Officers tried to confront Glasco as he was coming out of Walmart, but he ran back inside. That’s when officers say the chased Glasco in the store — running down several isles.
When officers caught up with him, he allegedly refused to comply at which point an officer stunned him with a taser – not once, but twice.
Once officers were able to restrain Glasco, he was transported to the hospital for observation.
After Glasco was examined and released into the custody of police, he reportedly became combative again and started to fight officers who were trying to restrain him.
During this fight, a Valley officer says Glasco struck him in the face.
Following the incident, Glasco was transported to the Chambers County Detention Facility. He was charged with two counts of assault, resisting arrest, public intoxication and disorderly conduct.
Buffalo NY Aug 30 2010 Some concert goers are probably wishing they had backed down when confronted by authorities Saturday night, following a concert by Tom Petty and the Heartbreakers at Darien Lake.
Genesee County sheriff’s deputies made more than 30 arrests — including several that involved physical confrontations with either Darien Lake security or sheriff’s deputies.
One of the arrests involved a Brockport man who allegedly punched a deputy in the face.
Adam J. Phillips, 28, was charged with second-degree assault. He’s also accused of injuring the deputy’s hand.
Phillips tried to enter the seating section of the concert several times during the show without the appropriate ticket, deputies said.
When deputies went to arrest him, he fled and upon being apprehended he punched the deputy in the face. He faces additional charges of trespass and resisting arrest and was taken to county jail on $5,000 bail.
Tom Petty and the Heartbreakers have a hit song, “I Won’t Back Down,” that they frequently play during concert stops.
Other fans who appeared to have taken the anthem too far Saturday:
* Sarah J. Cooper, 19, and Matthew J. Pasternak, 20, both of Amherst, also were accused of struggling and fighting with arresting officers.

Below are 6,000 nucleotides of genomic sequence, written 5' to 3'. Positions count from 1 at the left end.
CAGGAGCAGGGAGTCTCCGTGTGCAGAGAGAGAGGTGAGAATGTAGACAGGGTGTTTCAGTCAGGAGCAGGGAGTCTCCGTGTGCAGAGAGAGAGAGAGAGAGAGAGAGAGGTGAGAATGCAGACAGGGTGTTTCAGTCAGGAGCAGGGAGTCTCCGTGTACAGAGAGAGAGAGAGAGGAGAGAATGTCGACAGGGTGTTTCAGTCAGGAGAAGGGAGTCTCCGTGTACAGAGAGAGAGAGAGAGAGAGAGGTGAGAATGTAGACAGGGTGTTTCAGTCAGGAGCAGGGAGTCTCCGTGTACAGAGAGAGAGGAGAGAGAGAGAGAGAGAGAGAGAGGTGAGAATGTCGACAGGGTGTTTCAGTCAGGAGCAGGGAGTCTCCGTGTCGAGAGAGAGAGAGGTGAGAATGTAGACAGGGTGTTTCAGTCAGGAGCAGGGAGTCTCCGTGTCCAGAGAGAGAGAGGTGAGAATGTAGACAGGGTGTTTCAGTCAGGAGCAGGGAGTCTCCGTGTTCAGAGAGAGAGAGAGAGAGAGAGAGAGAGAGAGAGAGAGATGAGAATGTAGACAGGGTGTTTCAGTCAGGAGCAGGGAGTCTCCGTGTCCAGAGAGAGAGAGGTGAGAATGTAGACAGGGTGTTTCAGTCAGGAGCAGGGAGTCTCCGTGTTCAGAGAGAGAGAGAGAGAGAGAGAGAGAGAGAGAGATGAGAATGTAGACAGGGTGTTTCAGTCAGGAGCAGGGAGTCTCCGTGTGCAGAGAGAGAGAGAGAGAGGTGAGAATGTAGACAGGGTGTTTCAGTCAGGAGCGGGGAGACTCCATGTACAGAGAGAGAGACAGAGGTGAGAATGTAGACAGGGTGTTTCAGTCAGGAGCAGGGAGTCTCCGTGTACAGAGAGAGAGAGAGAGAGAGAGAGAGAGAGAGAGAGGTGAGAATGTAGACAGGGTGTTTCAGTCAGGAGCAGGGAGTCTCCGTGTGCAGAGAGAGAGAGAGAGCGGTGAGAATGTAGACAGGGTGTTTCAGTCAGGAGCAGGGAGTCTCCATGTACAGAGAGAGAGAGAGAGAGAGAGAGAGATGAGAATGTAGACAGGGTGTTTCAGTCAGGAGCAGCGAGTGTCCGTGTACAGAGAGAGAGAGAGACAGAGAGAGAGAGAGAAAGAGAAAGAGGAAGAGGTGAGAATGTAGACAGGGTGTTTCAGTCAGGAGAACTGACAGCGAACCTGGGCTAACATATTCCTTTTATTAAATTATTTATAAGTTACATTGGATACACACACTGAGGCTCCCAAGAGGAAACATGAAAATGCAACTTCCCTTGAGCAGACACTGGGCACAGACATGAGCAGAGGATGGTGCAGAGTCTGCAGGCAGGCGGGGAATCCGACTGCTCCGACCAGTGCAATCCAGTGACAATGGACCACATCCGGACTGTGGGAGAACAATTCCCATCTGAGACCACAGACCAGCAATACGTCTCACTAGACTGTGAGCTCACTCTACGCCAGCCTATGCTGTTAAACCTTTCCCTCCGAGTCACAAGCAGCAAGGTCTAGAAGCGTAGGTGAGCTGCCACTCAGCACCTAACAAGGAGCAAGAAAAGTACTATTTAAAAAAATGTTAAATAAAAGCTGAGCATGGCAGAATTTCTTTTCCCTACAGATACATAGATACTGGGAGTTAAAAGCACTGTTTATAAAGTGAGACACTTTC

Deputies said Cooper allegedly kicked a corrections officer and a security guard while she was being processed prior to her arraignment in Darien Court. She was charged with unlawful possession of marijuana, resisting arrest and second-degree harassment.
After allegedly fighting with deputies, Pasternak also was accused of kicking an emergency medical technician who tried to treat him for minor abrasions.
* A father and son from Lockport were accused of fighting with Darien Lake security as they walked from the concert to the campgrounds. Charged with disorderly conduct were James R. Ross Sr., 49, and James R. Ross, 25. Both men were arraigned and taken to jail on $200 bail.
* Myles D. Macleod, 22, of Akron, was charged with disorderly conduct after he allegedly threatened a sheriff’s deputy in the concert venue area.
* Tyler N. Taylor, 25, of Welland, Ont., and Jonathan Raymond, 21, address unknown, were charged with trespass after allegedly refusing to leave the parking lot despite being instructed to do so by authorities multiple times.
In addition, deputies charged a Buffalo teenager and a Dunkirk man with possessing psilocybin, commonly known as mushrooms, with the intent to sell them.
Joseph W. Kulig Jr., 17, of Buffalo, and Brett A. Tofil, 27, of Dunkirk, were taken to county jail on $5,000 bail and charged with fifth-degree criminal possession of a controlled substance.
Tofil also received a weapons charge when deputies found a set of brass knuckles on him.
Also, a Lancaster woman, Sara N. Rogers, 24, of Country Place, was charged with unlawfully dealing with a child after allegedly providing alcohol to minors. Twenty others concert goers under 21 years old — the legal drinking age, who were charged with possession of alcohol.
Portland police said they arrested Mary Volm, 56, at about 10:15 p.m. in Washington Park.
The Portland Water Bureau security guard called 911 and said the woman was agitated and picking fights with witnesses, police said.
Officers said they arrested Volm at the scene on suspicion of reckless driving and DUII.
Volm is running against Dan Saltzman for a place on the City Council. She’s expected in court Monday.
Omaha NE Aug 30 2010 Police in Omaha, Nebraska, said Saturday they were investigating a shooting outside the same mall where a gunman killed eight people nearly three years ago.
An off-duty police officer working security at Westroads Mall was chasing two shoplifting suspects when they hit him with their car, Omaha Police Officer Michael Pecha said. The off-duty officer then fired on the vehicle, striking one of the shoplifting suspects.
The off-duty officer and the suspect were transported to Creighton University Medical Center. The officer was in serious condition and the suspect was in critical condition Saturday night, Pecha said.